August 20th, 2010
10:00 AM ET
The question always comes, says singer Ben Richter: How did the band decide to call itself The Museum?
The Christian rock quartet, based in the Decatur, Georgia, is new to the commercial music scene; its first CD to be released under a record label, "Let Love Win," has been out for just a few weeks.
"I don't think we really planned on that being a band name," Richter said by phone as the band rode its bus from Jackson, Mississippi to San Antonio, Texas. "We kind of dreaded having that conversation, to pick a name."
He said the band was going through the process of recording an independent album when drummer Josh Kirk went on a mission trip to Romania. While there he had a memorable visit at a museum that chronicled how Christian protests helped bring down communism in Romania.
Upon his return, he shared his amazement with the rest of the band.
"Immediately it just clicked for us that this exactly what we want to be about," Richter said. "We just really hoped from the beginning that our ministry and our music would be something that is evidence of the revolution that Christ has done in our own hearts."
Richter laughs when he recalls the potential band names on the list that were quickly thrown away when Kirk's tale inspired the name The Museum.
"We wanted a name with meaning behind it," Richter said. "It's funny though. We never thought we'd have to answer the question so many times, but it's a great way to share our ministry and it's opened up some cool conversations."
The band is on the road promoting the new album and playing other concerts. Stops include a CD release show in San Antonio (where Richter grew up) on Friday, and then Evansville, Indiana; Martinsburg, West Virginia; Sioux Falls, South Dakota and Peachtree City, Georgia. The band has yet to announce dates for a fall tour with DecembeRadio.
The band says the new CD– they had an independent effort in 2008– is an extension of their service to God.
"In all the small things that we do, we want to love and serve people," Richter said. "That's the central message of the record, how we can be the hands and feet of God in the world and love just as Jesus did."
Most reviews call the new CD a good initial effort but say the band has room to grow. Jen Rose at Jesus freak Hideout said she liked the album but hoped for a more rock sound:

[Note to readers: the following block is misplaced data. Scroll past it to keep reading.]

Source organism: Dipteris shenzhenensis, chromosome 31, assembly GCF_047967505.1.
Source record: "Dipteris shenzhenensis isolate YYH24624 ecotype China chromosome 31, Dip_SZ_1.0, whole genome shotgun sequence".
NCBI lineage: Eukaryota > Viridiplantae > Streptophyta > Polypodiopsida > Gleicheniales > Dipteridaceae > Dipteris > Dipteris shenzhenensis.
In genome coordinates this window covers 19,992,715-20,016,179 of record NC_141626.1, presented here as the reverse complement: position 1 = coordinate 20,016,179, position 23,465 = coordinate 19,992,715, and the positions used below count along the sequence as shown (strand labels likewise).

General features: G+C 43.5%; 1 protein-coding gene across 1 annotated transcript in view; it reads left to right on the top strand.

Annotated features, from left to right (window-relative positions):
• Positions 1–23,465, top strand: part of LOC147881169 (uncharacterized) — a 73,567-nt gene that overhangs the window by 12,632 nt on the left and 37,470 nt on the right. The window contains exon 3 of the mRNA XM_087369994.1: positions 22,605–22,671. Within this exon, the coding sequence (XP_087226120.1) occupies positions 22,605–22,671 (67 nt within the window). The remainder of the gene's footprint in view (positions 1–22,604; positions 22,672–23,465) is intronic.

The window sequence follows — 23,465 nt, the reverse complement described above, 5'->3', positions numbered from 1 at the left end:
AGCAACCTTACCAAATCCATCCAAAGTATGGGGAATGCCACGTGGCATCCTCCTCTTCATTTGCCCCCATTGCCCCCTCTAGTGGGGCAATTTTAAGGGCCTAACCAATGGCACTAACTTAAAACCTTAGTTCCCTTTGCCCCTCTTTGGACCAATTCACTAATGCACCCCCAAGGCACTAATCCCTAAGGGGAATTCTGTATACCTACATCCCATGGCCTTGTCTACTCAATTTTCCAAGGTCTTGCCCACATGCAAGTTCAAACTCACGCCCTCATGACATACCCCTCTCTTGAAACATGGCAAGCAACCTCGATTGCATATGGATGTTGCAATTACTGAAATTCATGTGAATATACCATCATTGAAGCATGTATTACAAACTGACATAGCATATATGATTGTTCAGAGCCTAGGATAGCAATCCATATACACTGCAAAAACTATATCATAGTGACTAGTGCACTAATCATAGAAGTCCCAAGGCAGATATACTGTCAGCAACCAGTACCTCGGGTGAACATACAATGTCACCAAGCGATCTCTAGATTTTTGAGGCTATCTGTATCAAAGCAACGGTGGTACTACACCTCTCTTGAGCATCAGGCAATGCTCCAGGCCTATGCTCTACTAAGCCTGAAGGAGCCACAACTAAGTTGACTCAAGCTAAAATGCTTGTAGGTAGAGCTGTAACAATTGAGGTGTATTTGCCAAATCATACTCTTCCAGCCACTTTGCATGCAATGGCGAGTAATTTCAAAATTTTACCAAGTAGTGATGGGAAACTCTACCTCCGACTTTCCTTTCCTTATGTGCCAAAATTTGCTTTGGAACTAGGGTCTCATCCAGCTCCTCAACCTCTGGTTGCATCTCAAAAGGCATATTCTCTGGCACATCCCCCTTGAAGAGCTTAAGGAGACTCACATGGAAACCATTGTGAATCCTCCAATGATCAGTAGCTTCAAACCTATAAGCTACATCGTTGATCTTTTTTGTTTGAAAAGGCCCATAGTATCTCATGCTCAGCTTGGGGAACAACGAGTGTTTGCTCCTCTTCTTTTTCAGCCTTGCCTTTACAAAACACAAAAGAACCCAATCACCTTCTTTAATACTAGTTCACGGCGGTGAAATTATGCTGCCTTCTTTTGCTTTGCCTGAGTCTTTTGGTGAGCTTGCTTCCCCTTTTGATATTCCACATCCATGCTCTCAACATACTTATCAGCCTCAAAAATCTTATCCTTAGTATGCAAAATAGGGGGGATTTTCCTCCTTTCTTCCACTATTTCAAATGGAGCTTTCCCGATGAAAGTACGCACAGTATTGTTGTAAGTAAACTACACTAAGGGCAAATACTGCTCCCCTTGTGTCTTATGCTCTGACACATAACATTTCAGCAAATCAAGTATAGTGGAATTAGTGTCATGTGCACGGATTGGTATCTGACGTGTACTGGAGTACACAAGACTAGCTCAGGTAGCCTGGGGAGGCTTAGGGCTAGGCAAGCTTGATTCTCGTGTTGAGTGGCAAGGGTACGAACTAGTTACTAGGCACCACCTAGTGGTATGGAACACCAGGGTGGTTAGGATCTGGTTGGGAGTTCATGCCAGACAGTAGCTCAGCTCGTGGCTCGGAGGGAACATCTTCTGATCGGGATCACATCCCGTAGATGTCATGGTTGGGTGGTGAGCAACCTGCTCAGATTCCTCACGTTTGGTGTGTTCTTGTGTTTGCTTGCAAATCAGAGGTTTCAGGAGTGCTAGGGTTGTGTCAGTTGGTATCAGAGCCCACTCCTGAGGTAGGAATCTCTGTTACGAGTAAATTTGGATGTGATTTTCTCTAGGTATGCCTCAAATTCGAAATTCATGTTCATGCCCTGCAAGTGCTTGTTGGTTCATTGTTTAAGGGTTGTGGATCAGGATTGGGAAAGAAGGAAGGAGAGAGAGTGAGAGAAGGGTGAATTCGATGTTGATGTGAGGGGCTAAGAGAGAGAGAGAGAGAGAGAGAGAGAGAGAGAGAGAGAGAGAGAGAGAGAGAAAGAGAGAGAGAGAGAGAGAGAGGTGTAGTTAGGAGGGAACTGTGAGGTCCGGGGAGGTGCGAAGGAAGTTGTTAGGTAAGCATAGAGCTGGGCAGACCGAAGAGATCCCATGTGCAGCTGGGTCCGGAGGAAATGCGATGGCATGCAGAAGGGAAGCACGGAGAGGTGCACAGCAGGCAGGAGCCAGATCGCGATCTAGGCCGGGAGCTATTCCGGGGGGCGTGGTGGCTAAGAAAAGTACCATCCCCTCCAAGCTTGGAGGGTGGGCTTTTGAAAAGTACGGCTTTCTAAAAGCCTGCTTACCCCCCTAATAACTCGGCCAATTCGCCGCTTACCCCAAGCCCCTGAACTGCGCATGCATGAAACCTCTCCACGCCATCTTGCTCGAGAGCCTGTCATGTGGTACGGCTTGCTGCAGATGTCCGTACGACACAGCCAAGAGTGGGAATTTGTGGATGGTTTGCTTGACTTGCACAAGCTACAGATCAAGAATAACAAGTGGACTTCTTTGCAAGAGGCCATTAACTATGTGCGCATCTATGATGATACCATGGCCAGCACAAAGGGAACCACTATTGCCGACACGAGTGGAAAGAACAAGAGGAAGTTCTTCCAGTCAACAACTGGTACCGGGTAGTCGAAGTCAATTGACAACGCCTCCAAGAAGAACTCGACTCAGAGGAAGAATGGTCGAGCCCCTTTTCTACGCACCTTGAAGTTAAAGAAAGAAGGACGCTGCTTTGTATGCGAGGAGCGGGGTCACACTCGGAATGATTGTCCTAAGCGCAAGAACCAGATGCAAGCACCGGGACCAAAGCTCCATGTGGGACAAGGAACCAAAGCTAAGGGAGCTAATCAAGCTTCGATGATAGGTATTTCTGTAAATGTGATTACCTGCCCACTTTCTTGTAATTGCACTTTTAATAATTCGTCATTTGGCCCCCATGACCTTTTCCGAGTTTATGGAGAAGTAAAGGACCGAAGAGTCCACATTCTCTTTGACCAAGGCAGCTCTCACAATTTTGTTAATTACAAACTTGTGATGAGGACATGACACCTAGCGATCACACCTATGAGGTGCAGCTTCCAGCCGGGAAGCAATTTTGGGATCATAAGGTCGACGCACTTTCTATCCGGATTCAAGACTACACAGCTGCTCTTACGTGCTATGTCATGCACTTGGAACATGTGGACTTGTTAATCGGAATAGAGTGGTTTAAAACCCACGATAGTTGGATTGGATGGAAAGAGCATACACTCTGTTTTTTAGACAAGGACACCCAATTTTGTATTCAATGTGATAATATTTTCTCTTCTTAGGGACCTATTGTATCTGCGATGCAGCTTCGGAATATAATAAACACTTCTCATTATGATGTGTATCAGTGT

Richter, who grew up drumming to the melodies of the Beach Boys, said the band's secular influences include the 90's rock of Goo Goo Dolls, Matchbox 20 and Third Eye Blind.
Richter's biggest hero in Christian music has been Jeremy Camp. It was at a 2003 concert where the then-college student and part-time worship leader was moved by at a Camp concert to give music the full attention that he says God wanted him to give it.
Still, Richter went into the oil business after college before pursuing music as a fulltime career, quitting his job and beginning to lead music for a youth group in Texas.
Every now and then, they would try out new players and guitarist Geoff Ashcraft came to one of the sessions in 2004. Ashcraft describes the audition as the worst of his life. Hyperbole, perhaps? Oh no, says Richter.
"He came in and his fingers were sweating, he was stiff (and) he could not do anything right. His guitar wouldn't stay in tune," Richter said. "He explains it now that it was God humbling him and he forgot how to play for five minutes."
But two months later, Richter and another guitarist were doing a camp and need another player. The guitarist assured Richter that Ashcraft was actually good. There was no other option so Richter called Ashcraft and invited him down. They have been friends since, with Ashcraft coming with when Richter was hired by a church in the Atlanta area.
Richter said that the two arrived on Monday and had to play at a Wednesday service. They need a drummer and a bass player. Someone at the church volunteered that the janitor was a great drummer; Richter met him when he came by to empty the trash. Kirk was as good as advertised.
Bassist Chris Brink joined the group after playing with Richter at Southside Church in Peachtree City.
Richter said Brink helped the band form its identity. "He seemed to level the playing field of personalities," Richter said. "Once it was the four of us together and we began writing some new songs together... the vision became clearer."
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